Since autumn, benchmark values have applied to the three primary insurance segments for the year 2025, which are intended to bring them close to Hannover Re in terms of return on equity each with more than 10%. Where do you perceive the biggest risks on the way?
We are very optimistic that we can achieve our new, ambitious targets for returns. This confidence is based on the developments of the segments over recent years. The promised results were delivered. This creates trust that the new targets will also be achieved. The outcome will depend on remaining disciplined and focused, as well as consistently implementing the strategy – also the cultural and digital transformation. We are the cost leader in the relevant markets in three out of four segments. The task now is also to achieve a competitive cost position by 2025 in the fourth segment in Germany. The biggest risks are currently in the geopolitical situation, the measures taken by the central banks and in the political and regulatory environment.

While we’re talking about costs: How are you getting on with modernisation and consolidation of IT structures?
A digital transformation relies on the household being in order. We have now switched off 600 applications – this corresponds to 35% of the overall systems in Germany. Two years ago, we stood at 20%. This has given us more scope to invest in modernisation.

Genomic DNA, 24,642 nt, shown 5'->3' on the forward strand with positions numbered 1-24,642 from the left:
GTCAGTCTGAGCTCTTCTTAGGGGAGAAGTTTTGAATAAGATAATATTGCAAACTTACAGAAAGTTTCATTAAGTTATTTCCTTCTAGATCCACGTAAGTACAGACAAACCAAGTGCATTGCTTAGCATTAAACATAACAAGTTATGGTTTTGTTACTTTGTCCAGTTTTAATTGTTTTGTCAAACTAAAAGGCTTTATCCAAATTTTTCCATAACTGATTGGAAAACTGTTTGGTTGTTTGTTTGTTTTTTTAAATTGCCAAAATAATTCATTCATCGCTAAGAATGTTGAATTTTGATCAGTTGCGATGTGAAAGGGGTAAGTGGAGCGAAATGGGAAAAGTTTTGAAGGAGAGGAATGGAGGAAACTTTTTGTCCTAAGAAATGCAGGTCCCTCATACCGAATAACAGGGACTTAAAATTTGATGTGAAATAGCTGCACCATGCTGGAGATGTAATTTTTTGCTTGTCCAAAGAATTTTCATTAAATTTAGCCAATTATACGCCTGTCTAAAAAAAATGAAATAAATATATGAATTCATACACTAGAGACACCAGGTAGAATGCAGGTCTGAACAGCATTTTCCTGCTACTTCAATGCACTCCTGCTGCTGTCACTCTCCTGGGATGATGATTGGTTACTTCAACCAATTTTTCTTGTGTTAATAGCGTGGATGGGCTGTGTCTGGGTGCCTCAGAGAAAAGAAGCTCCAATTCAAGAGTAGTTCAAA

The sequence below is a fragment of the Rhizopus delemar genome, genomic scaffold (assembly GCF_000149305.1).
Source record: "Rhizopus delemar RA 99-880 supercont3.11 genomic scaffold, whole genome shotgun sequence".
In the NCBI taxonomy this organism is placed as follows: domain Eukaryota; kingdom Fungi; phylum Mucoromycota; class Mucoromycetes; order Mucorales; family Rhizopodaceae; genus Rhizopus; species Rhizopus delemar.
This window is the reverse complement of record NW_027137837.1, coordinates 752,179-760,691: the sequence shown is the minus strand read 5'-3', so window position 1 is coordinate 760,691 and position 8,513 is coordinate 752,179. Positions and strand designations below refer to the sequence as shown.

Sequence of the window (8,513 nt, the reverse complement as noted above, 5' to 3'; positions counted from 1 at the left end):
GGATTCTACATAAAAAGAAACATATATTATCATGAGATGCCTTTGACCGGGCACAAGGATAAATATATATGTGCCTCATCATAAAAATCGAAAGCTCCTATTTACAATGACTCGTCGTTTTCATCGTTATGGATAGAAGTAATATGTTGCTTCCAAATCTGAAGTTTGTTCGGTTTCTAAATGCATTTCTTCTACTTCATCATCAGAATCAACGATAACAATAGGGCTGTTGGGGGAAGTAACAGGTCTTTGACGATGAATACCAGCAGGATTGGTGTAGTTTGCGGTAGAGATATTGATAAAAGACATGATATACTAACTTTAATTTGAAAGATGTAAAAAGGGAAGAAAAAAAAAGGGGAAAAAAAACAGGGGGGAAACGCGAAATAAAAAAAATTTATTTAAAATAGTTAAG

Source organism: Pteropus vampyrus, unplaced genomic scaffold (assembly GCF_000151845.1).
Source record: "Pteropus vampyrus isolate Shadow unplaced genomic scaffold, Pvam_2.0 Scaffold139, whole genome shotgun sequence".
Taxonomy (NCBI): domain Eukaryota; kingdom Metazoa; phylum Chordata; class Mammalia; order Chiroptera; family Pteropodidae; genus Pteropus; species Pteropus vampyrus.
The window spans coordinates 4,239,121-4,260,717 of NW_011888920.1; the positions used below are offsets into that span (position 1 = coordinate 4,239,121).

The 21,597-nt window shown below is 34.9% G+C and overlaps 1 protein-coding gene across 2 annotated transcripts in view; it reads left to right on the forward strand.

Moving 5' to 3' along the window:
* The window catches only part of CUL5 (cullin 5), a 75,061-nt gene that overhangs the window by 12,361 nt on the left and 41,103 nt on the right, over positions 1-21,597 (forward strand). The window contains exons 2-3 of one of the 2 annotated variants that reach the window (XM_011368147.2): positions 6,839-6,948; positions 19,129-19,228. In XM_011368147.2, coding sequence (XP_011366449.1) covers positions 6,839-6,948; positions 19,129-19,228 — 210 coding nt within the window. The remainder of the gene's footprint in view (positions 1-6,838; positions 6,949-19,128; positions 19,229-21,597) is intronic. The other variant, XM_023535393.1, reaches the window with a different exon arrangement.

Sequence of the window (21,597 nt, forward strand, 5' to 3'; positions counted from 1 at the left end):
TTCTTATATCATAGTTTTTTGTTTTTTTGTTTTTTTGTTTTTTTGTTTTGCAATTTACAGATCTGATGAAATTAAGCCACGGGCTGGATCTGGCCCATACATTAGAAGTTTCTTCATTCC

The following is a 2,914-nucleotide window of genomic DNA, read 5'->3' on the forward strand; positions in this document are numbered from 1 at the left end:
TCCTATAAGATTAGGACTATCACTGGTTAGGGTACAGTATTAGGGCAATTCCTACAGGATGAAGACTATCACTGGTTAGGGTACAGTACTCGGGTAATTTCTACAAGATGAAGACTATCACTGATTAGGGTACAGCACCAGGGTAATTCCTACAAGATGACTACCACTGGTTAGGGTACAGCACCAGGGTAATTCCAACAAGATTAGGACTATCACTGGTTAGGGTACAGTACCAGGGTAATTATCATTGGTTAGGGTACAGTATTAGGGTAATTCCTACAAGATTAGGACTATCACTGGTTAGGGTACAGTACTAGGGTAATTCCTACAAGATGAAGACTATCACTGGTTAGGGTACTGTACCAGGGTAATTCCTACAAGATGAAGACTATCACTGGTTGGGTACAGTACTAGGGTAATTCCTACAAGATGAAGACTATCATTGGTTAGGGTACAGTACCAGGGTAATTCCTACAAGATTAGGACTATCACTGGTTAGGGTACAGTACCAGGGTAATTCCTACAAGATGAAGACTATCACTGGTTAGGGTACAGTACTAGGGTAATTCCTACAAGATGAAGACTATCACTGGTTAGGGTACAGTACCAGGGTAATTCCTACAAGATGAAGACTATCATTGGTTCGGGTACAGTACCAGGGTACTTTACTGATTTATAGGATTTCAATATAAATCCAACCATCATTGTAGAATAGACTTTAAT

Where is your sector in the cycle?
I believe it’s likely that in most regions, we won’t be talking any time soon about markets becoming softer in our sector.

You are projecting an increase in Group net income to 1.05 up to 1.15 billion for 2022. Against the background that a billion-euro profit was achieved last year, this seems rather conservative.
We now in February and looking at the general environment, there are a number of uncertainties. We have already discussed the geopolitical crisis in Ukraine. It would be too early to change the forecast now. The current environment is an indication that 2022 is not going to be an easy year.

You are targeting a global and cross-segment diversification of income streams primarily in the non-life division of the primary insurer. In 2022, two thirds of the business are projected to be generated abroad. Where are you on this issue at the moment?
After a share of 53% in 2018, we are now at 61% in line with the plan, essentially on the back of organic growth. Our global and cross-segment diversification especially in non-life has exerted positive impacts on our risk-based capital requirements and therefore permits further profitable growth.